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extremely complicated. it turns out he had switched the mathematics classes that he needed so i rather extraordinary turn of events he took the notes that he had copied so they could pass that class. he learned the mathematics that he was supposed to have learned college. by 1914 he helped einstein figure out the mathematical superstructure. einstein had to work on the
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scientific and physical theory. he published very little on the theory by this point that what he calls his raft version seemed pretty good and in particular by the summer of 1914 he had achieved a very important milestone. it's not just that he had formerly put the equations out there but rather he had gotten the theory to a point where it could be tested and this is an extremely important thing for any scientific theory but particularly for einstein's theory because relatively is so alien to our ordinary experience that he knew that he needed some kind of them kirkhope test that he could point to and say this is why we should believe that my theory is right in a particular task that we are talking about here and this is the one that is at hand 1914 as some called sometimes called the gravitational reflection of light so einstein's theory predicts that gravity should
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hold not just on heavy objects like tables and professors but also the most ephemeral so the path of light should be banned by grabbing the same way of a path as well but the effect is very tiny and you need an extremely strong gravitational source. the way einstein figured out to see this was a few waited for the star that was supposed to be near the edge of the sun and the gravity of the sun as the light reflected from matt star would be bent by the sun's gravity and from our point of view on earth we see that ending of light and what it looks like is the star appears to be displaced from where it should be in the effect is very small. you need very sophisticated and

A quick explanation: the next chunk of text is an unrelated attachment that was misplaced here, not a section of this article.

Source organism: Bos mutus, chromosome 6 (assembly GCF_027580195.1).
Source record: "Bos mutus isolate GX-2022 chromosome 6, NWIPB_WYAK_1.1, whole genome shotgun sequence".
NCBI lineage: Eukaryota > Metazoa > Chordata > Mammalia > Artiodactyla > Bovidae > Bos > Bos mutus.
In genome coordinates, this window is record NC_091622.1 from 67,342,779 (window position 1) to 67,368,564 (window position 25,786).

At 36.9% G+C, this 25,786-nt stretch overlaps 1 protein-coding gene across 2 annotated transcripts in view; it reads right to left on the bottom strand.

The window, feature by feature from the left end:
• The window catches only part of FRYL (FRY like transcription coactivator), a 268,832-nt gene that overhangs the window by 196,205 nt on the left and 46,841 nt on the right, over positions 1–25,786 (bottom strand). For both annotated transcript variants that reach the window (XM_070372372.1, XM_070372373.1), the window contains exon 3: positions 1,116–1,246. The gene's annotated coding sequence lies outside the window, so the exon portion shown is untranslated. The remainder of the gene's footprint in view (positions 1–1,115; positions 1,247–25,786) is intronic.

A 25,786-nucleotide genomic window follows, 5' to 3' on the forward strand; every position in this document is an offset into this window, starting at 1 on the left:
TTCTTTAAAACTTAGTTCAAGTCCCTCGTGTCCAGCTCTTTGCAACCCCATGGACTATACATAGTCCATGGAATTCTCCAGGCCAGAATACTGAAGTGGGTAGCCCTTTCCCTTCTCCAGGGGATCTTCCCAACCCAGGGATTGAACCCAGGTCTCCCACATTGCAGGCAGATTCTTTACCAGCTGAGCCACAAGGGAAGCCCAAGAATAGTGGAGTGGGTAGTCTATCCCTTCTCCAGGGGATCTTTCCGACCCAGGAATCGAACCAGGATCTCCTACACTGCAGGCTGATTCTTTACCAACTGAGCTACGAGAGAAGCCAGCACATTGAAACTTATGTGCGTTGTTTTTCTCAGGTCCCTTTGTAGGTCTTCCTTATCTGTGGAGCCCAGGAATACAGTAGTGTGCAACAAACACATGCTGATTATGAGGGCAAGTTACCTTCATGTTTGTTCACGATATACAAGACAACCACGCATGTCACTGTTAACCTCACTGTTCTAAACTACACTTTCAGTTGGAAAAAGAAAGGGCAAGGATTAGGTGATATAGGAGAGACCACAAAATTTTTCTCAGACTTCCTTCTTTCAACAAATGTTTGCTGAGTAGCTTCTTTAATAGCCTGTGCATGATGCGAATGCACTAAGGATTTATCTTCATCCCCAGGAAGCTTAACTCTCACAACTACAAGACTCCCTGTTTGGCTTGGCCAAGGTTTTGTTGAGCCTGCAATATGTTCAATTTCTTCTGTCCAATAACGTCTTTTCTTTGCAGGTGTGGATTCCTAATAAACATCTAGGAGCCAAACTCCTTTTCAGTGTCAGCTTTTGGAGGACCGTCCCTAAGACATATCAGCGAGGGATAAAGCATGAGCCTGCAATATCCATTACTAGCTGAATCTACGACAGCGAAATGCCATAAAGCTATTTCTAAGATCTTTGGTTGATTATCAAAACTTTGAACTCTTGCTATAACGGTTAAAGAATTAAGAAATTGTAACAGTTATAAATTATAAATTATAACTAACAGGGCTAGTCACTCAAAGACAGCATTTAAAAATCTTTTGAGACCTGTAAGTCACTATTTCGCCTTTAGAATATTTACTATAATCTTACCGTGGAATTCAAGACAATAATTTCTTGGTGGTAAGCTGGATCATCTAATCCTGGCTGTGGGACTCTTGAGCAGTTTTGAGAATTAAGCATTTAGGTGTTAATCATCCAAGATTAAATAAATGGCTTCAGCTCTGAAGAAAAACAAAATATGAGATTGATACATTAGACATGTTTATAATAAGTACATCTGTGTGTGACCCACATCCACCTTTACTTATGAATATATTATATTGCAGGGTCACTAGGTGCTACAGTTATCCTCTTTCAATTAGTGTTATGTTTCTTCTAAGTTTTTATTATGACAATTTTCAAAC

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skilled observers to see it and you have to wait for solar clips. fortunately for einstein soon after he arrives in berlin there's a solar clips predicted essentially in crimea which at the time was part of russia and one of einstein's accolades a fan as it were with a trained astronomer who agrees to go to russia with the crew and all the equipment and try to take a photograph to prove that einstein is right. at this time this is a normal thing for scientists to do and that is to cross the borders in the scientific projects and in fact there was half a dozen crews of astronomers in crimea to observe the solar clips and not necessary to test the theory.